Today, the New York State Senate passed S.52A/A.5991A, legislation authored by Assemblywoman Helene Weinstein and Senator Brad Hoylman that will protect New Yorkers from SLAPPs: Strategic Lawsuits Against Public Participation. This legislation would protect the First Amendment rights of New Yorkers and prevent the rich and powerful from abusing our legal system to silence their critics.
Senator Hoylman said: “For decades, Donald Trump, his billionaire friends, large corporations and other powerful forces have abused our legal system by attempting to harass, intimidate and impoverish their critics with strategic lawsuits against public participation, or ‘SLAPP’ suits.
This broken system has led to journalists, consumer advocates, survivors of sexual abuse and others being dragged through the courts on retaliatory legal challenges solely intended to silence them.
Today, New York ‘SLAPPs back’ with our new legislation (S.52A/A.5991A) that expands anti-SLAPP protections, thereby strengthening First Amendment rights in New York State, the media capital of the world. I’m thrilled to see this legislation pass the Senate today thanks to the leadership of Senate Majority Leader Andrea Stewart-Cousins and alongside my Assembly colleague Helene Weinstein.”
Senator Hoylman and Assemblywoman Weinstein’s legislation, S.52A/A.5991A, would expand New York’s anti-SLAPP statute, ensuring New Yorkers are protected from frivolous litigation that is intended to silence their exercise of the rights of free speech and petition about matters of public interest.
The legislation disincentivizes frivolous SLAPP suits by requiring courts to more efficiently and expeditiously consider motions to dismiss SLAPP suits and awarding attorneys’ fees to those who successfully defeat a SLAPP.
In doing so, this legislation will protect the free press and others expressing themselves on matters of public interest from bad actors who weaponize the civil justice system by filing baseless lawsuits intended to silence and bankrupt.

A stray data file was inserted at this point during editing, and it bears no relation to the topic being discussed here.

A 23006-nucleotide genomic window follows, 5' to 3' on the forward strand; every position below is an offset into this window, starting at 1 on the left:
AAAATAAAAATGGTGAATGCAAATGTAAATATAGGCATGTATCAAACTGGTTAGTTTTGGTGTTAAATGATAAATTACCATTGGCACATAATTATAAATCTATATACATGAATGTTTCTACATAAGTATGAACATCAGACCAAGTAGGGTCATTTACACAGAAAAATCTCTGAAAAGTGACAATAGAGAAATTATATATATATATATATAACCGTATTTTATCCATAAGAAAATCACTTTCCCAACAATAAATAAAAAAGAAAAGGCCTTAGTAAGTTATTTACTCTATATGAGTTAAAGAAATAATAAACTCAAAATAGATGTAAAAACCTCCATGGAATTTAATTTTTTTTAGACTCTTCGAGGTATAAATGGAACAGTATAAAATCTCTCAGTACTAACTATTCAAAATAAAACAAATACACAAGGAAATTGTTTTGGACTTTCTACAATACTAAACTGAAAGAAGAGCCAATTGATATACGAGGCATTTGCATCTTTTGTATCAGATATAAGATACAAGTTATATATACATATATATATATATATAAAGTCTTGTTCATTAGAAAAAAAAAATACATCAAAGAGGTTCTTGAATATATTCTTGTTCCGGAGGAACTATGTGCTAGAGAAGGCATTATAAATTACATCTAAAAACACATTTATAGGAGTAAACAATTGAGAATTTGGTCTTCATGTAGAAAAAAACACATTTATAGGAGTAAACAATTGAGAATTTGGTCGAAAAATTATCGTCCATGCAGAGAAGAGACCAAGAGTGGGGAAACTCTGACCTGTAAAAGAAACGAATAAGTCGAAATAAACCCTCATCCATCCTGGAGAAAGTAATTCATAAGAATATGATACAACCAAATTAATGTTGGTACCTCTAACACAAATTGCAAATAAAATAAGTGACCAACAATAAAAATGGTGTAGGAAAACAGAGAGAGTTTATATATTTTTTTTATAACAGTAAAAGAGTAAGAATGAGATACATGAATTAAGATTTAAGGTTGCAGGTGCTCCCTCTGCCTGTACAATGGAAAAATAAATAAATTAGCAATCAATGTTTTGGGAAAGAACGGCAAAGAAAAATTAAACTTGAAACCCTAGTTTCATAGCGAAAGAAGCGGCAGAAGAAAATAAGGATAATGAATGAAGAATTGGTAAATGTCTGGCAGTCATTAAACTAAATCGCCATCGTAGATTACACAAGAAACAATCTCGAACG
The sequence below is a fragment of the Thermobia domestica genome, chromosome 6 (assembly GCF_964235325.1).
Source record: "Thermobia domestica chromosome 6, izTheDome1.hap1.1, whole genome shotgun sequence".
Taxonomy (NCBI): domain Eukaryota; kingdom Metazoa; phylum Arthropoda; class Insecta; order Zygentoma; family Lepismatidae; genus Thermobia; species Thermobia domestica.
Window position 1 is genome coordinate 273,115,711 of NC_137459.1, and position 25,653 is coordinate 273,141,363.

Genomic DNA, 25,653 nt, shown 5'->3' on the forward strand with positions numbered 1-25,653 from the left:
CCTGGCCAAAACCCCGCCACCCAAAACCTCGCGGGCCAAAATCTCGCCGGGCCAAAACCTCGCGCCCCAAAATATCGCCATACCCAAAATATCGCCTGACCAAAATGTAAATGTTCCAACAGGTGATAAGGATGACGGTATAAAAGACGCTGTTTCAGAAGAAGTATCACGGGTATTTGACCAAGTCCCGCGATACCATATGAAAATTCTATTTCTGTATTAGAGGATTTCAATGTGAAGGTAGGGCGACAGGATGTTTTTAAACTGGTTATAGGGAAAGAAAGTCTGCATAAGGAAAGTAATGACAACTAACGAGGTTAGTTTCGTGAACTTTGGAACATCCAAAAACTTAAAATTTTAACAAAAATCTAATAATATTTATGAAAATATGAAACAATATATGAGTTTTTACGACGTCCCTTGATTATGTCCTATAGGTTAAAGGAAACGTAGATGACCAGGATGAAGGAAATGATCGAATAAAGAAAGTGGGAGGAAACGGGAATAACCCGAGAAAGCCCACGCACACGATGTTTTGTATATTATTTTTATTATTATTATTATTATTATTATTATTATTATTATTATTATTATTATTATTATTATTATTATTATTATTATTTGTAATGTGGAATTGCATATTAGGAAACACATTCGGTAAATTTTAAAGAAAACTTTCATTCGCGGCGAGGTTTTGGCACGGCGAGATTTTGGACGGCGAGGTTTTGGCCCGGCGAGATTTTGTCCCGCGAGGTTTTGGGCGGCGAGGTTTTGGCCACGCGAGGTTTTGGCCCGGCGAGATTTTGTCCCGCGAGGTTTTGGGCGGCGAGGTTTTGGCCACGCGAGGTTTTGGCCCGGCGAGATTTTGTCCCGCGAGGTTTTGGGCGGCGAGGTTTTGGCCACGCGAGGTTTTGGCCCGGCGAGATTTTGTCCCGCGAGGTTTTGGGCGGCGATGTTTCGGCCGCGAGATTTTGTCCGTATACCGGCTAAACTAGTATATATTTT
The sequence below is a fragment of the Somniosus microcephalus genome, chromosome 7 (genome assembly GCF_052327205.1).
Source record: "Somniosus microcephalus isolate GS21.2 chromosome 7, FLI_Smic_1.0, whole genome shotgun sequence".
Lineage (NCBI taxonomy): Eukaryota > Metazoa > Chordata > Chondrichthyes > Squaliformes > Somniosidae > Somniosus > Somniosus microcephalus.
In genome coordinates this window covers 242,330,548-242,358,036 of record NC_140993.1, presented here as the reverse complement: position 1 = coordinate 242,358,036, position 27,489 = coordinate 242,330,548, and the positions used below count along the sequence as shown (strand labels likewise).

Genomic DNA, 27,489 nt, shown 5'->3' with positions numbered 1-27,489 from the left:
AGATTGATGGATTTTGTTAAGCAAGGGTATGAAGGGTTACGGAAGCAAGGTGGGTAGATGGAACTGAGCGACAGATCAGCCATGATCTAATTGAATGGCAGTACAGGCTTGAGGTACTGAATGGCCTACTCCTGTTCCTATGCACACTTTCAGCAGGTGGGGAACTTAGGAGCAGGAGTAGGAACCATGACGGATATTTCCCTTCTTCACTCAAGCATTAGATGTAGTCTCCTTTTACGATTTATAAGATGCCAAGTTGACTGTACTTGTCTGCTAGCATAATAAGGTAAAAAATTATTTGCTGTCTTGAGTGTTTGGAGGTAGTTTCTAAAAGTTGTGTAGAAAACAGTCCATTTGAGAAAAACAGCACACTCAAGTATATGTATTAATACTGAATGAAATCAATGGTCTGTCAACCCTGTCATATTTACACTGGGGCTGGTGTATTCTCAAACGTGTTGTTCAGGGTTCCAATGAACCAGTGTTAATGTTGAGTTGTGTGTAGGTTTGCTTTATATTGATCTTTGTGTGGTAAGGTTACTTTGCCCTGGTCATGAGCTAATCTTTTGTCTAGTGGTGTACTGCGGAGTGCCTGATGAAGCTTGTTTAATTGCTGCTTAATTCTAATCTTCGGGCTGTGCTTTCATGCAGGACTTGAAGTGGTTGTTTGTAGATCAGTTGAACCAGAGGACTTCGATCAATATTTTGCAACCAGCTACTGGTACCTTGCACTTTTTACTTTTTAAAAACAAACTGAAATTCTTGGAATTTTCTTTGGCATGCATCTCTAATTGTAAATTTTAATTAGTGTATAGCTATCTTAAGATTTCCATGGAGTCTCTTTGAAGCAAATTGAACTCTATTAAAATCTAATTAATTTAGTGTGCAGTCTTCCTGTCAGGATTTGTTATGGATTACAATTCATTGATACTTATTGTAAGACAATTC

Diane Kennedy, President of the New York News Publishers Association, said: “New Yorkers should have the right to access books, magazines, newspapers, films and all forms of public discourse. This important legislation dramatically strengthens New York State’s protection of the rights of all New Yorkers to engage in discussion of matters of public interest, free from the fear of expensive frivolous litigation brought by moneyed interests seeking to silence critics.”
Jennifer Klein, Chief Strategy and Policy Officer at TIME’S UP, said: “Over the past three years, we have seen the same horrible tactic employed over and over again. When people who have been sexually harassed, abused, or assaulted have the courage to speak out, the pattern of abuse only continues when they get ‘slapped’ with a costly defamation lawsuit brought by those who abused them in the first place. Senator Hoylman’s bill will make it harder both to punish survivors who have the guts to speak out and to scare others from doing the same.”
Suzanne Nossel, CEO of PEN America, said: “Senator Hoylman was right to champion New York’s anti-SLAPP statute, a crucial measure to push back against lawsuits that are filed in an effort to deter and punish people for speaking out on matters of public concern.